Cisco Files Suit to Gag Researcher, Security Conference

 
 
By Paul F. Roberts  |  Posted 2005-07-27 Email Print this article Print
 
 
 
 
 
 
 

Saying information about a flaw in Cisco's IOS was obtained illegally, the company attempts to keep former ISS researcher Michael Lynn from publicizing the discovery.

Cisco Systems and Internet Security Systems have asked a U.S. District Court to issue a restraining order against a former ISS researcher and Black Hat over the leak of information about security holes in Ciscos Internetwork Operating System. The two companies jointly filed an injunction and temporary restraining order Wednesday against researcher Michael Lynn and the Black Hat Briefings Conference, demanding that Lynn and Black Hat Inc. stop disseminating information on security holes in IOS (Internetwork Operating System) that Cisco Systems Inc. alleges was illegally obtained. Lynn and Black Hat were not immediately available for comment. A Black Hat spokesperson said she was not aware that the companies had taken legal action.
The legal move follows two days of high drama, in which Cisco tore pages concerning the hole out of the Black Hat Briefings conference proceedings and had CDs containing the presentation removed.
Read more here about Ciscos attempts to prevent discussion of an IOS vulnerability at Black Hat. On Wednesday, Black Hat organizers announced that a planned talk on the IOS hole would be cancelled, prompting Lynn to resign his position at ISS (Internet Security Systems Inc.) and give the talk anyway, to a packed audience of security experts and hackers.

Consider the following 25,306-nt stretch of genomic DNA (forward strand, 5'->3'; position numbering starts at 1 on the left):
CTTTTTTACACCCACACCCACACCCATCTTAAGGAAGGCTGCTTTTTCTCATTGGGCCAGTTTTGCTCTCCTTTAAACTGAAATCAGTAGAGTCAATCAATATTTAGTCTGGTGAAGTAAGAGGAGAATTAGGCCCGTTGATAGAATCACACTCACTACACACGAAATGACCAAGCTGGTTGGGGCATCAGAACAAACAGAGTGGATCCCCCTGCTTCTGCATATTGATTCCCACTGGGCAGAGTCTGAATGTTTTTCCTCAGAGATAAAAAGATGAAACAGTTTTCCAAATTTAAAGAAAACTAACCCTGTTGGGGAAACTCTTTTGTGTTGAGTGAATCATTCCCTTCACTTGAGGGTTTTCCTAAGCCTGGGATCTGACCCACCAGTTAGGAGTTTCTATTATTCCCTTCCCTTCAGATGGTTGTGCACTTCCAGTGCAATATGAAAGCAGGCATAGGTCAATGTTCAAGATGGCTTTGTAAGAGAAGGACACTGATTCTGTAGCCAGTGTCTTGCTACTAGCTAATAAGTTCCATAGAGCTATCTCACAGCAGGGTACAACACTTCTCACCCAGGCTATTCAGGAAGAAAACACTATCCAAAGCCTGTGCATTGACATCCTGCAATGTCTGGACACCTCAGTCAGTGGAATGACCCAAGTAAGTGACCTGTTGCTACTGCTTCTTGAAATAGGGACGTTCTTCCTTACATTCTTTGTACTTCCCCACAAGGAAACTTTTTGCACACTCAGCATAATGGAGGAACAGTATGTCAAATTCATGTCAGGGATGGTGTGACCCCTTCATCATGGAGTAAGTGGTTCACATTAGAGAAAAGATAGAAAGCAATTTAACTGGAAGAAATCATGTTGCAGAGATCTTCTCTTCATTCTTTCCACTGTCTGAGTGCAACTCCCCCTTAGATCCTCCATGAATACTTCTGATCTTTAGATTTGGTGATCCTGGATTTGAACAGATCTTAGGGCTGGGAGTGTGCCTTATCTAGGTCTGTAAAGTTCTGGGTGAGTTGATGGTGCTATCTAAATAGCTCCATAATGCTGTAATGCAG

According to Lynn, flaws in IOS could allow attackers to use existing "heap overflow" vulnerabilities to take control of Cisco routers running IOS. In heap overflow attacks, chunks of data are sent to vulnerable systems that cause areas of the devices memory to be overwritten with code of the attackers choosing. The technique developed by Lynn would give remote attackers access to the IOS "shell," from which the attacker could control the device. With control of a Cisco router running IOS, for example, attackers could control or snoop on the content of network traffic passing through the device, Lynn said. While the strategy does not involve new security vulnerabilities in IOS, it provides a way for malicious hackers to amplify the affect of known heap overflows, a Cisco spokesperson said. By reverse-engineering IOS code, Lynn found a way to disable a process called "check heap" that is designed to detect such irregularities, and used an older exploit, known as an "uncontrolled pointer exchange," to gain control of IOS systems. Click here to read about the Black Hat conference and database security. Lynn violated the terms of his end-user agreement when he reverse-engineered, then publicized snippets of the IOS code, according to a Cisco spokesperson. As of Wednesday evening, a Federal district court judge in San Jose, Calif. was reviewing the request for an injunction and cease-and-desist order, the Cisco spokesperson said. "We hope the facts come out that what [Lynn] did was illegal. Cisco will do what is necessary to protect our customers and intellectual property," he said. Check out eWEEK.coms for the latest security news, reviews and analysis. And for insights on security coverage around the Web, take a look at eWEEK.com Security Center Editor Larry Seltzers Weblog.
 
 
 
 
 
 
 
 
 
 
 

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